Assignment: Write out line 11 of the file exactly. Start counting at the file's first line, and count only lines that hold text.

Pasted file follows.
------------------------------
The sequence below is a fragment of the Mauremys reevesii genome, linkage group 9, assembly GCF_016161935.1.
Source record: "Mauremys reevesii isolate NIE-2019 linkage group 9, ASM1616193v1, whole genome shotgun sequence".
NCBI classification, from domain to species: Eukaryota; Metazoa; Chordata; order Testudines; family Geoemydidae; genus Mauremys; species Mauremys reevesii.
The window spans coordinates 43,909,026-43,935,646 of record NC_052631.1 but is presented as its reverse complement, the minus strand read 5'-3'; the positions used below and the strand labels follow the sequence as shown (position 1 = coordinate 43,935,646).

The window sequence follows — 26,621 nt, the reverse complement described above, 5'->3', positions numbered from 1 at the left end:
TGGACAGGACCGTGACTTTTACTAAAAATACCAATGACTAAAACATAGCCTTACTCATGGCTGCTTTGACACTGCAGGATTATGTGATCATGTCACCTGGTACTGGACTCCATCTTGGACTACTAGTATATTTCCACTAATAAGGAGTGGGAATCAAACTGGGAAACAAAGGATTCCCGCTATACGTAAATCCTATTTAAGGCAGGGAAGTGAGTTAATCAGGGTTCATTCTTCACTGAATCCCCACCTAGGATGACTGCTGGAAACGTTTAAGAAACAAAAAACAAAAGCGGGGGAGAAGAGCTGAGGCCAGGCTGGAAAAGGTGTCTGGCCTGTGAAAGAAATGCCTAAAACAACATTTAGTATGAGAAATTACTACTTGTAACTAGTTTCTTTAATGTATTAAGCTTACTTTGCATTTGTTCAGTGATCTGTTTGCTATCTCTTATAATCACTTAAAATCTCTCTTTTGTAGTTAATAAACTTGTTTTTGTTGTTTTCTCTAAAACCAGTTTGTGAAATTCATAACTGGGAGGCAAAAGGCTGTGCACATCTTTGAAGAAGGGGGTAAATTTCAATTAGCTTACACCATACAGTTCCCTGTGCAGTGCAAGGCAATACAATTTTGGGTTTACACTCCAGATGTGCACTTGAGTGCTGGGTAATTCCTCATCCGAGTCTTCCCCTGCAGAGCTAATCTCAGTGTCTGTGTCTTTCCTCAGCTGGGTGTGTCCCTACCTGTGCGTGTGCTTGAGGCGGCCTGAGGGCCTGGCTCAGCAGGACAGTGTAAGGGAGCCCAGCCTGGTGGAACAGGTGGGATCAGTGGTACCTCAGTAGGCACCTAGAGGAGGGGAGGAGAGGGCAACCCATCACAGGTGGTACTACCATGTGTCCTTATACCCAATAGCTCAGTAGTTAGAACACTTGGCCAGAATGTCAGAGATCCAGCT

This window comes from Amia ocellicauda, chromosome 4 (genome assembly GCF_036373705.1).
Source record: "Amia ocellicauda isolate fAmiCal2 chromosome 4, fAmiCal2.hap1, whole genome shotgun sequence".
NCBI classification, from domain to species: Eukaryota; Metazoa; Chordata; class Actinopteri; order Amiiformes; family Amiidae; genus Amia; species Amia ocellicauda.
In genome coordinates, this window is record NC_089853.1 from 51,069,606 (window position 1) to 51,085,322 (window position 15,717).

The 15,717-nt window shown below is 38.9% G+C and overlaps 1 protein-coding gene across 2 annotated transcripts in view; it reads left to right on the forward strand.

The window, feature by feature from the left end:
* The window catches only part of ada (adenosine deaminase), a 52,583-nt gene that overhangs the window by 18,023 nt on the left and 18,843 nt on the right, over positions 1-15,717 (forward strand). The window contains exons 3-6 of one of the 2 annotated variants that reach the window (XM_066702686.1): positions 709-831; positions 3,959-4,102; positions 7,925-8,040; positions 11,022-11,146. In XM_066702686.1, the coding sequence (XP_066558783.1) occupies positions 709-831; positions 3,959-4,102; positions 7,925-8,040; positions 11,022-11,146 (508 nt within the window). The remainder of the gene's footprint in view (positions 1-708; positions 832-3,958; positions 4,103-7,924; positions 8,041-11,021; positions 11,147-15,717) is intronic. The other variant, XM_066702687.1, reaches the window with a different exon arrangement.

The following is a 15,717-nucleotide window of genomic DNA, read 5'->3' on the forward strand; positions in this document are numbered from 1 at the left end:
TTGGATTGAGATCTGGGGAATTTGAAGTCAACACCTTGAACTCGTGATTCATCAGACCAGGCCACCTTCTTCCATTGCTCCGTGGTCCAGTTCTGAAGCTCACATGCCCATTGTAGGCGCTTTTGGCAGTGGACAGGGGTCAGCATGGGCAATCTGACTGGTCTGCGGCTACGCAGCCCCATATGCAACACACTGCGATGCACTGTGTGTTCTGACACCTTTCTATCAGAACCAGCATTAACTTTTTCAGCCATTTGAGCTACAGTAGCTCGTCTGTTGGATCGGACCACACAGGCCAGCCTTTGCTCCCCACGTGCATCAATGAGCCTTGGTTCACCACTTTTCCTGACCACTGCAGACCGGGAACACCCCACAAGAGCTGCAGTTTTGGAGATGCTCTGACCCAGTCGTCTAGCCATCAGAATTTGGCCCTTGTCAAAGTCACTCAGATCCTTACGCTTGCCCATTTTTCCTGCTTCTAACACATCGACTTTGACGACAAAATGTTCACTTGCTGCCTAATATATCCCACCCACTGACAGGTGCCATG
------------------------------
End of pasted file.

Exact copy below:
The 15,717-nt window shown below is 38.9% G+C and overlaps 1 protein-coding gene across 2 annotated transcripts in view; it reads left to right on the forward strand.